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After sight reading The Scottish Hymnal I am now sight reading The Revivalist and played this one today...

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...I ran into a bunch of surprises and I just want to check that I've identified things correctly and have not just made reading errors. In order I see:

  • a passing IΔ7
  • a V7/sus4, that quasi-quartal sound
  • open fifth (triad with no third)
  • another open fifth
  • a root position, retograde V IV V (could try to call it some kind of passing/prolongation motion, but it isn't like V IV6 V6)
  • another open fifth
  • a ticket of passing motion including two IΔ7, the second is a full beat, not passing

All these little things are interesting, because it's a change from the stylistic patterns I was getting used to in the more traditional, common practice style in The Scottish Hymnal. It's interesting to be aware of sight reading training for both common patterns, but also the unconventional surprises.

Also, I'm interested in the stylistic points that make what I believe is the unique American style found in The Revivalist. I want to understand that American style better. Some of the settings are just two parts and very pentatonic, lots of chord arpeggiation, open fifths, relative chord changes, plagal cadences, etc. But some settings seem to very deliberately follow a traditional European harmonization.

Anyway, while sight reading I end up stopping, wondering if I've made a mistake. Like am I misreading the key signature, missed a clef change, or some other dumb reading mistake?

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    Have you read enough of the other hymns to be confident in the edition's accuracy? I.e., Can it be reasonably assumed that there aren't accidentals missing from the score, or notes written in the wrong staff positions?
    – Aaron
    Oct 27 '21 at 15:14
  • @Aaron, I think so. Some of the hymns are very traditional harmonization. I do get the sense that some of the hymns, like this one, switch style and the "oddities" are deliberate. In other words the traditional ones all seem very proper. Oct 27 '21 at 16:01
  • Have you ever been sight reading, play something odd, but not obviously wrong, double check and find you just made a dumb reading mistake? A mistake that might even sound interesting, like some rare moment of modernism... all because you mis-read! I should read better, but mistakes like that happen to me sometimes. Before I commit these highlights to the memory banks, I want to know I'm not making some dumb blunders. Oct 27 '21 at 16:08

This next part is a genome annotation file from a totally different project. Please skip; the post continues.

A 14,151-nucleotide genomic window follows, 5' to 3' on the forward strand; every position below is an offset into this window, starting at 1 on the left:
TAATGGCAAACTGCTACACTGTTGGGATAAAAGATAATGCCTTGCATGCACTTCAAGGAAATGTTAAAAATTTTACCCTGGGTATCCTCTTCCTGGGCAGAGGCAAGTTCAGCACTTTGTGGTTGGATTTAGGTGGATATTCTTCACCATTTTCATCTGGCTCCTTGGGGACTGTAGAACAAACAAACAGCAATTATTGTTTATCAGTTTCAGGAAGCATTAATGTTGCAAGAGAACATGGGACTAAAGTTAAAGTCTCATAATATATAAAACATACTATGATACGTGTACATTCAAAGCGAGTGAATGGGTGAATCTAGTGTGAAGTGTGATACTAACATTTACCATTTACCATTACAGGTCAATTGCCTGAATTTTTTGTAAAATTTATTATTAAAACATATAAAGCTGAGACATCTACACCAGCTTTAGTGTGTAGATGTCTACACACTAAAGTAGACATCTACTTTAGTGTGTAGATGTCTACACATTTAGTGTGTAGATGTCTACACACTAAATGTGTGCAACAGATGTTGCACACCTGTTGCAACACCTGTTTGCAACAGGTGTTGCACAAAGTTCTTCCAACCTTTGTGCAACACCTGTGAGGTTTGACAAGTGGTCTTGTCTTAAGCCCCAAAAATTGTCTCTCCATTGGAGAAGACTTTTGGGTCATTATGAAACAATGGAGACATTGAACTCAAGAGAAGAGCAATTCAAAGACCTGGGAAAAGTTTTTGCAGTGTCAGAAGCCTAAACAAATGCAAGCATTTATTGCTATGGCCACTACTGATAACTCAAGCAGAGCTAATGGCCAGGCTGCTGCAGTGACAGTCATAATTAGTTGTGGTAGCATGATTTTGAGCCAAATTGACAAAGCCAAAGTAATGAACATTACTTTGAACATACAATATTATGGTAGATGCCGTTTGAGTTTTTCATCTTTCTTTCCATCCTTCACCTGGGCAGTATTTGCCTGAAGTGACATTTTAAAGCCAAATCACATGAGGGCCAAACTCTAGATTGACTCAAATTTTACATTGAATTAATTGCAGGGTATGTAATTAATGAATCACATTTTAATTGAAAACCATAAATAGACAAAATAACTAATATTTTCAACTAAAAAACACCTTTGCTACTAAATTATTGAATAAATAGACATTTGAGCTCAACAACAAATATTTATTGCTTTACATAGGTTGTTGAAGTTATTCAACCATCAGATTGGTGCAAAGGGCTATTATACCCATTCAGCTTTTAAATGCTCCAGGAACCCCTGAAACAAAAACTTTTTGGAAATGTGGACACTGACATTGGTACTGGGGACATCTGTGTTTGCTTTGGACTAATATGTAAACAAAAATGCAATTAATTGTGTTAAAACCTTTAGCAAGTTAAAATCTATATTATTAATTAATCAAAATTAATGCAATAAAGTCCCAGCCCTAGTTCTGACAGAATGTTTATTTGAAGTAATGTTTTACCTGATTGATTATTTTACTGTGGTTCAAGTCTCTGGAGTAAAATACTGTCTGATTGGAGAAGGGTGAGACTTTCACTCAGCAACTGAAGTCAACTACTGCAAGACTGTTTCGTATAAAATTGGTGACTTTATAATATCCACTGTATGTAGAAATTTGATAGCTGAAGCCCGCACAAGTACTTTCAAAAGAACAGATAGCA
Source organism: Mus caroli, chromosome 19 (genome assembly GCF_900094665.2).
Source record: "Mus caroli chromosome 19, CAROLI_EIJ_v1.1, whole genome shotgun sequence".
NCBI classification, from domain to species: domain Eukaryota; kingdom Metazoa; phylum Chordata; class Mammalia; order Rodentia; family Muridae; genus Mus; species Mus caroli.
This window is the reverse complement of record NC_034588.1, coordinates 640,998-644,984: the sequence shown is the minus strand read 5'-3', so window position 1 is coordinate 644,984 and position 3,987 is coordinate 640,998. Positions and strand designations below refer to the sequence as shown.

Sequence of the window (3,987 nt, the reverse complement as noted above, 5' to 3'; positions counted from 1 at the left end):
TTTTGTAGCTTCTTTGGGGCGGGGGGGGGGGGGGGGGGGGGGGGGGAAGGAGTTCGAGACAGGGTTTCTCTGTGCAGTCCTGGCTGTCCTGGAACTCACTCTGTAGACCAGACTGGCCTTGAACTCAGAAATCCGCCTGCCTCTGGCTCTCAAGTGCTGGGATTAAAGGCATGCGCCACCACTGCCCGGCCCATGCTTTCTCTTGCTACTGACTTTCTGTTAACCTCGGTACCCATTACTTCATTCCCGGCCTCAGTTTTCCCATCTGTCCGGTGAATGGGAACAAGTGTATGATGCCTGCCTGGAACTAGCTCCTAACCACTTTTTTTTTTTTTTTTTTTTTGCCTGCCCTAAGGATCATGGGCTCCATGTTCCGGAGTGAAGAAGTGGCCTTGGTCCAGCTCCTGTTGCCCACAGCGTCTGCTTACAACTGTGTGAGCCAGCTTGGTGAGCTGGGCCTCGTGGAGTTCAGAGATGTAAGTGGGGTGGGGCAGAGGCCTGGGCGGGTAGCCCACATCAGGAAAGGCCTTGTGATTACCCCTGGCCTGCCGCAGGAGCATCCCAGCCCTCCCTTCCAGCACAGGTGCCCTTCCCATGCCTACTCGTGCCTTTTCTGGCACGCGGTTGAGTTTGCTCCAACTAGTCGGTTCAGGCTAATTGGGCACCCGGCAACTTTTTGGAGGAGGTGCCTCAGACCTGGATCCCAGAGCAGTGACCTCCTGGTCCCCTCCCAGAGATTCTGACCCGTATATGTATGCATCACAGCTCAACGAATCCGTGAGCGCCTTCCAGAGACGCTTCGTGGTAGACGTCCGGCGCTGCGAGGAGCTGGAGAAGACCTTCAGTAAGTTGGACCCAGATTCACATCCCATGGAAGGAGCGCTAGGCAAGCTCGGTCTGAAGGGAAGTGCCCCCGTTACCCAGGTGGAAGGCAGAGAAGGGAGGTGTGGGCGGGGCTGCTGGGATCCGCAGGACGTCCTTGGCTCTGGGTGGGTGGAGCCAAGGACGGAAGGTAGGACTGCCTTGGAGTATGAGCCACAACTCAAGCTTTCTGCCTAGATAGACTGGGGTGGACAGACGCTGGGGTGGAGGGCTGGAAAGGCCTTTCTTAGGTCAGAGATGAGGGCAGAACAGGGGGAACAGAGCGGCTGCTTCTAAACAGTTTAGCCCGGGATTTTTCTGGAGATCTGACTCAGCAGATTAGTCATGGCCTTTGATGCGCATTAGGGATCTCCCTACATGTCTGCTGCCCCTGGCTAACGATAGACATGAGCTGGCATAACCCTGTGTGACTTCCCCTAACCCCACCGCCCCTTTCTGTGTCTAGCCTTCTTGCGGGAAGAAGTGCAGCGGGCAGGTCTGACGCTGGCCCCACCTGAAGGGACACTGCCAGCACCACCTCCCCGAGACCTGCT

• If you're asking if you identified interesting things correctly, I'd say yes (It would be easier to see if you labeled them in the score). It's hard to explain missing third with a key signature. I think the other question you asked is more interesting, about the origins of the style. Oct 27 '21 at 16:12
  • @user1079505, for missing thirds, the first example is bar 4, beat 2, E3 E4 E4 B4, there is no G. I agree the more interesting question is about the style itself, but that's why I'm asking about the technical check first. I don't want to start noting characteristics of the style just to find a made a dumb mistake. Oct 27 '21 at 16:35
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You are reading correctly, and also correct to recognize that the sound is unusual compared to more traditionally harmonized hymns. Allowing you might be reading at a slow tempo or even out of time, that will exaggerate the "strange" sounds. It does "make sense" when played at a regular, singing tempo — the chords you've identified are still unexpected, but they do make sense to the ear.

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Yes, your descriptions seem accurate. Not exactly according to the textbook rules based on Bach's chorale writing is it!

There's a freshness to the style. Maybe an untutored freshness. Comparable to the 'American Primitive' school of art.

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  • It's been enjoyable reading. I play through each several times. After my first - usually mangled - reading, I try to focus on both reading/fingering certain passages, in hopes to re-apply in other sight reading. I'm realizing how important it is to practice sight reading a variety of styles. Oct 28 '21 at 21:56

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